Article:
StackOverflow, a popular (and the best) site for programming queries, has published its annual developer survey. Respondents included:
26,086 people from 157 countries participated in our 45-question survey. 6,800 identified as full-stack developers, 1,900 as mobile developers, 1,200 as front-end developers, 2 as farmers, and 12,000 as something else.
That is a decent sample size,
…continue reading StackOverflow developer survey shows decline in C#, Windows
Since the beginning of October I have been working two days a week for The Register. I am still freelance for the other three days so also available for other work.
Why the Register? I have been contributing for some years and there are several things I like about the publication. It is known of
…continue reading Writing for The Register
Testing a mobile app is challenging, thanks to operating system fragmentation combined with diversity of hardware. In April 2013 Xamarin acquired a company called LessPainful, specialists in functional testing for mobile apps, which had created a mobile app testing tool called Calabash. Calabash is based on Cucumber, and lets you define test steps and then
…continue reading Testing mobile apps: Xamarin goes live with Test Cloud for iOS and Android (but no Windows Phone)
Beginner’s All-Purpose Symbolic Code (BASIC) has turned fifty, as reported on The Reg and by Jack Schofield on ZDNet. A great moment in computer history, or would we have been better off without it?
My first computer (a Commodore PET) ran Basic from ROM, and without it you could do nothing, though developers bypassed it
…continue reading Brief reflections on 50 years of BASIC
Problem: You have a ListView containing data. You want to vary the appearance of items in the ListView according to the value of the data.
I spent some time on this in relation to a panel for a game I am writing. For example, you have a ListView containing numbers. How can you have negative
…continue reading Notes on styling a Windows Store app ListView to vary item appearance according to the data
Embarcadero is spilling the beans on a new development tool called AppMethod, which has its own site here and a little more information on TechCrunch. A fuller reveal is promised at SXSW, which kicks off on March 7 in Austin, Texas.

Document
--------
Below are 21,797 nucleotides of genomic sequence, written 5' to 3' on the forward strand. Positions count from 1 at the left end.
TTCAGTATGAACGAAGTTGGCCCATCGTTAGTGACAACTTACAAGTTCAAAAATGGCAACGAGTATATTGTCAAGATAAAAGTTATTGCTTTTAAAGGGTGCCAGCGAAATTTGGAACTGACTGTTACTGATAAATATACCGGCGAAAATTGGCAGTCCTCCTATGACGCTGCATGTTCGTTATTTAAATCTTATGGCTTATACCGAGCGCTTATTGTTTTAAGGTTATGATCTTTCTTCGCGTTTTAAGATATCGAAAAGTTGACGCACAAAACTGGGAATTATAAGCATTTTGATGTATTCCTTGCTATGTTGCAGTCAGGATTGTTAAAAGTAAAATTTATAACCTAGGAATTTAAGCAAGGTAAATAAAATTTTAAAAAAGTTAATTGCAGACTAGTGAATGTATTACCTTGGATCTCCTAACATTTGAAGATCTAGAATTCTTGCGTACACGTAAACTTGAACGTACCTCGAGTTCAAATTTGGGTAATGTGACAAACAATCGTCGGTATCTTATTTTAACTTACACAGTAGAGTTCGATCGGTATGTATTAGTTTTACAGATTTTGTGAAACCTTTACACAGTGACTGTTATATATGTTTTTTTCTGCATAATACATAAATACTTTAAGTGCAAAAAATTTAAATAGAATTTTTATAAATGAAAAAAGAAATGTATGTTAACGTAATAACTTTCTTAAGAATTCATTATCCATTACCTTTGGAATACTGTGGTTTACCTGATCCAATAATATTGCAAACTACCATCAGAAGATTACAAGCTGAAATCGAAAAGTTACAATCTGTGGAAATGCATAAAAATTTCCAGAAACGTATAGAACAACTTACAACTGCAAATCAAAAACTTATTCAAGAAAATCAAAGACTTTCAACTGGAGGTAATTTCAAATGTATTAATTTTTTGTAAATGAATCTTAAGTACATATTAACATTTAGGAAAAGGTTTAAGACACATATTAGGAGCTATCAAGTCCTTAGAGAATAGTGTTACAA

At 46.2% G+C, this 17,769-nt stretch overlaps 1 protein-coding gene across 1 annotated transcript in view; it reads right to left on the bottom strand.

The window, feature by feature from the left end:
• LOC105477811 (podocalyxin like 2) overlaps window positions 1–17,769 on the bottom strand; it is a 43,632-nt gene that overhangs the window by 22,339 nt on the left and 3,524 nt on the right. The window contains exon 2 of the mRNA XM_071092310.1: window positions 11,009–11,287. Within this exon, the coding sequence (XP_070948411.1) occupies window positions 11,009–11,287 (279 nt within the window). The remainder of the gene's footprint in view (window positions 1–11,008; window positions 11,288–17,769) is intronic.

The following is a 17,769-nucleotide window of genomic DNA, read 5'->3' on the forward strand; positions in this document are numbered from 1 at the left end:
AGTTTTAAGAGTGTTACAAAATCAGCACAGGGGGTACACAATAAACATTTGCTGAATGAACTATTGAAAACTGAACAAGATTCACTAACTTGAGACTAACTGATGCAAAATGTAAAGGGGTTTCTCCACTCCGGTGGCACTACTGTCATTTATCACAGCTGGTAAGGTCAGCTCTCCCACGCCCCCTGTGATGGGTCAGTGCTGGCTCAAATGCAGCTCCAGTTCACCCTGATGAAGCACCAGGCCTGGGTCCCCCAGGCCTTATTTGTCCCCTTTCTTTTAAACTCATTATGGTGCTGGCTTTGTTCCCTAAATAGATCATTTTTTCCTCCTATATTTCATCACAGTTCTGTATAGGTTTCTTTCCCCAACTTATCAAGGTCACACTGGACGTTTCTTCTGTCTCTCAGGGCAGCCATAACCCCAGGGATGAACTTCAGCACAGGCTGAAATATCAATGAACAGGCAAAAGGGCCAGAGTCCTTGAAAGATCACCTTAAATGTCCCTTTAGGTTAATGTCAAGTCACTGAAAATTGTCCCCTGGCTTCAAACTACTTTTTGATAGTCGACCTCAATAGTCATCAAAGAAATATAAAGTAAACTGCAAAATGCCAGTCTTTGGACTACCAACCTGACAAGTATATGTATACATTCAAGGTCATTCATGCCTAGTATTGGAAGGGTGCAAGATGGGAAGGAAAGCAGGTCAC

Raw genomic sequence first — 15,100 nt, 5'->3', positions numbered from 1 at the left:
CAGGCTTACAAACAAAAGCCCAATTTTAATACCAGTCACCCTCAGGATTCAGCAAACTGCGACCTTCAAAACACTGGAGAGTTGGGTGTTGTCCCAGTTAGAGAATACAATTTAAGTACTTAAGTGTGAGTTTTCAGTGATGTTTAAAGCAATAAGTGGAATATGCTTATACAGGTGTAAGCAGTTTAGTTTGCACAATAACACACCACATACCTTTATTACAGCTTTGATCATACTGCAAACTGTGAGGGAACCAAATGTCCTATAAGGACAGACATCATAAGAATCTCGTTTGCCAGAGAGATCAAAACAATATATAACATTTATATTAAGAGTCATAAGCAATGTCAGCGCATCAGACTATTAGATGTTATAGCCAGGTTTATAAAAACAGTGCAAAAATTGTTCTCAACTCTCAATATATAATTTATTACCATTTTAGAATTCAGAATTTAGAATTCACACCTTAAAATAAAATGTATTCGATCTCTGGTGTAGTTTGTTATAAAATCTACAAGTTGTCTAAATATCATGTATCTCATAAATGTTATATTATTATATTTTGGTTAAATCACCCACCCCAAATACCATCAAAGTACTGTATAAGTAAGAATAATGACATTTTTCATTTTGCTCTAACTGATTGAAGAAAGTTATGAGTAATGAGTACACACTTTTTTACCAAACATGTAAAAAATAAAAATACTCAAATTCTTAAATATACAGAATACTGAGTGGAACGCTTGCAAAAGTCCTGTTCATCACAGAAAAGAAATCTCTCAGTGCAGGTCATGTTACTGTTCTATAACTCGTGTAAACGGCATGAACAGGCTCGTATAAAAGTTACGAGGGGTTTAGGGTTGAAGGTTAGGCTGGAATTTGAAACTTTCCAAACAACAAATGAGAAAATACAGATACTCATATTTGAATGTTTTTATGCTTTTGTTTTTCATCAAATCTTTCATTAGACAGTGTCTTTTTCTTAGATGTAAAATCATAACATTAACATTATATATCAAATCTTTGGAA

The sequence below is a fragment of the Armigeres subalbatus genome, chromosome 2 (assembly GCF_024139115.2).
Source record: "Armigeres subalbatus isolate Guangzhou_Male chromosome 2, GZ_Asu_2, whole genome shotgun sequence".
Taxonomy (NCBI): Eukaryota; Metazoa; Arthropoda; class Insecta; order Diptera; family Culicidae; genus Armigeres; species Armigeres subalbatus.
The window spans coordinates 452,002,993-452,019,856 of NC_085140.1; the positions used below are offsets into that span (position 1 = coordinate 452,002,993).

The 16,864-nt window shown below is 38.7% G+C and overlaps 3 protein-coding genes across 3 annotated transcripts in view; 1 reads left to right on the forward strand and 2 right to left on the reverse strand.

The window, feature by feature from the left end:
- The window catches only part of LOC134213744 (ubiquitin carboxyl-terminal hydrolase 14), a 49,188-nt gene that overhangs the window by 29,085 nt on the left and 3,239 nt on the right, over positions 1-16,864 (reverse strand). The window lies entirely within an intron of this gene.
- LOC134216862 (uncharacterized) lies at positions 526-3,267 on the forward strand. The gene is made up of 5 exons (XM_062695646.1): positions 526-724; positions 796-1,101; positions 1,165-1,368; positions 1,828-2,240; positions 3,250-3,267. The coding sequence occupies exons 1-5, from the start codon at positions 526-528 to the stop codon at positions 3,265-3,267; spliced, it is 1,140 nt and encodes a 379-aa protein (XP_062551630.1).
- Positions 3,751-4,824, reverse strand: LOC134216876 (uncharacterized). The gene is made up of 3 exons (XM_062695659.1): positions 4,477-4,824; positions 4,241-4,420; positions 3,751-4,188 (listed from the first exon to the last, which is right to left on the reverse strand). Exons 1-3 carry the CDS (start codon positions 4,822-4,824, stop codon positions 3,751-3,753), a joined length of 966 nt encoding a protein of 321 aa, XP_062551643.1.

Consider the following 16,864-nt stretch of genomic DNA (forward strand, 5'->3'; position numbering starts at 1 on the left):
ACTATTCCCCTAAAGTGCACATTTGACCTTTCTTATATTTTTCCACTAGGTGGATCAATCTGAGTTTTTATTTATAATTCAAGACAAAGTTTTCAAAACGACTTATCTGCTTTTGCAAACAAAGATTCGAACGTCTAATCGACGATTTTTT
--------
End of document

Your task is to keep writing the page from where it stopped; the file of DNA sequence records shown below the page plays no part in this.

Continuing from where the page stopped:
But what is AppMethod? The IDE looks very like Delphi, the languages are
…continue reading Embarcadero pre-announces AppMethod cross-platform development tool: Delphi repackaged?
I’m at QCon London, an annual developer conference which is among my favourites thanks to its vendor-neutral content.
One of the highlights of the first day was Tom Stuart’s talk on impossible programs. Using a series of entertaining and mostly self-referential examples, Stuart described why certain computing problems are uncomputable. He also discussed the “Halting
…continue reading Why you cannot prove software correctness: report from QCon London
Microsoft has improved its browser-based Windows Phone App Studio beta and added the ability to generate Windows Store apps. The changes are described here.
First, a quick tour. App Studio is carefully described as a tool for building “content-based apps”. The personal use case is an app to show off your recent holiday, favourite band,
…continue reading Microsoft improves its web app builder for Windows Phone, but where is it going with this?
The QCon London conference is on in early March (5-7). It is always a conference I look forward to since it is vendor neutral, though with an agile flavour. Although it covers high scale systems it is not the place to go if you think heavyweight Enterprise middleware from a big name vendor will solve
…continue reading What’s on at the QCon London software development conference (and a discount for readers)
A post by Ahmet Alp Balkan on working as a developer at Microsoft has stimulated much discussion. Balkan says he joined Microsoft 8 months ago (or two years ago if you count when he started as an intern) and tells a depressing tale (couched in odd language) of poor programming practice. Specifically:
Lack of documentation
…continue reading Microsoft and mediocrity in programming